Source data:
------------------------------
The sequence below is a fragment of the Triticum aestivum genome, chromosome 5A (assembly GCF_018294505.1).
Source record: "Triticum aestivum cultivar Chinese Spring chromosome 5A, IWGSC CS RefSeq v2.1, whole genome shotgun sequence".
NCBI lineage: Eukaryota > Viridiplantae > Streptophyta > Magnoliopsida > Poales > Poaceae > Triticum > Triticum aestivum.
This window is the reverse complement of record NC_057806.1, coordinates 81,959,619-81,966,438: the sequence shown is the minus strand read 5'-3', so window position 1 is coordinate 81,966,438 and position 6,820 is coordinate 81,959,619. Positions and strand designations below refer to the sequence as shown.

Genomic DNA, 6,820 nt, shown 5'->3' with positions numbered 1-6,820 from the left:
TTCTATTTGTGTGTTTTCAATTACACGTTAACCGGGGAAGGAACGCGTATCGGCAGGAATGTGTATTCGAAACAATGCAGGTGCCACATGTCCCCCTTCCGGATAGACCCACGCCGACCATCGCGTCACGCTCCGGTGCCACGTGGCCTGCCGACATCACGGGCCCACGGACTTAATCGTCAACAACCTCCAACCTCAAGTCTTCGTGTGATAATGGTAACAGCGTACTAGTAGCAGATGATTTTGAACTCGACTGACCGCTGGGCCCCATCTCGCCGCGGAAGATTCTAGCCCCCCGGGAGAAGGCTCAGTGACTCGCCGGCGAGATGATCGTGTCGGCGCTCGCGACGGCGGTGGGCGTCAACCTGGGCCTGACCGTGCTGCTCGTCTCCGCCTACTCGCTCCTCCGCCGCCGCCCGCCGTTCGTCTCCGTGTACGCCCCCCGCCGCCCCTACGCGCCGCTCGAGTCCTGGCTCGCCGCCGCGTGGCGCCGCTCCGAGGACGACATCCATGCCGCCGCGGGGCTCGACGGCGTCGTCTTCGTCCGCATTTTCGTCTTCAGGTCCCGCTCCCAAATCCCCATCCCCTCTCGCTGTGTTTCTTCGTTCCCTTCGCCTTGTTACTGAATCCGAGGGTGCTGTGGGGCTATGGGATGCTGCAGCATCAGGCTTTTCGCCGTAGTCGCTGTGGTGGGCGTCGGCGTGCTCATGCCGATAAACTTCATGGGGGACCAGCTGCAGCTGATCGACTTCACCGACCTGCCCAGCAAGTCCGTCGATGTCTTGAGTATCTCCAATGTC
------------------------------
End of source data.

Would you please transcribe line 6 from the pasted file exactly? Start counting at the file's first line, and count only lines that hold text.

TTCTATTTGTGTGTTTTCAATTACACGTTAACCGGGGAAGGAACGCGTATCGGCAGGAATGTGTATTCGAAACAATGCAGGTGCCACATGTCCCCCTTCCGGATAGACCCACGCCGACCATCGCGTCACGCTCCGGTGCCACGTGGCCTGCCGACATCACGGGCCCACGGACTTAATCGTCAACAACCTCCAACCTCAAGTCTTCGTGTGATAATGGTAACAGCGTACTAGTAGCAGATGATTTTGAACTCGACTGACCGCTGGGCCCCATCTCGCCGCGGAAGATTCTAGCCCCCCGGGAGAAGGCTCAGTGACTCGCCGGCGAGATGATCGTGTCGGCGCTCGCGACGGCGGTGGGCGTCAACCTGGGCCTGACCGTGCTGCTCGTCTCCGCCTACTCGCTCCTCCGCCGCCGCCCGCCGTTCGTCTCCGTGTACGCCCCCCGCCGCCCCTACGCGCCGCTCGAGTCCTGGCTCGCCGCCGCGTGGCGCCGCTCCGAGGACGACATCCATGCCGCCGCGGGGCTCGACGGCGTCGTCTTCGTCCGCATTTTCGTCTTCAGGTCCCGCTCCCAAATCCCCATCCCCTCTCGCTGTGTTTCTTCGTTCCCTTCGCCTTGTTACTGAATCCGAGGGTGCTGTGGGGCTATGGGATGCTGCAGCATCAGGCTTTTCGCCGTAGTCGCTGTGGTGGGCGTCGGCGTGCTCATGCCGATAAACTTCATGGGGGACCAGCTGCAGCTGATCGACTTCACCGACCTGCCCAGCAAGTCCGTCGATGTCTTGAGTATCTCCAATGTC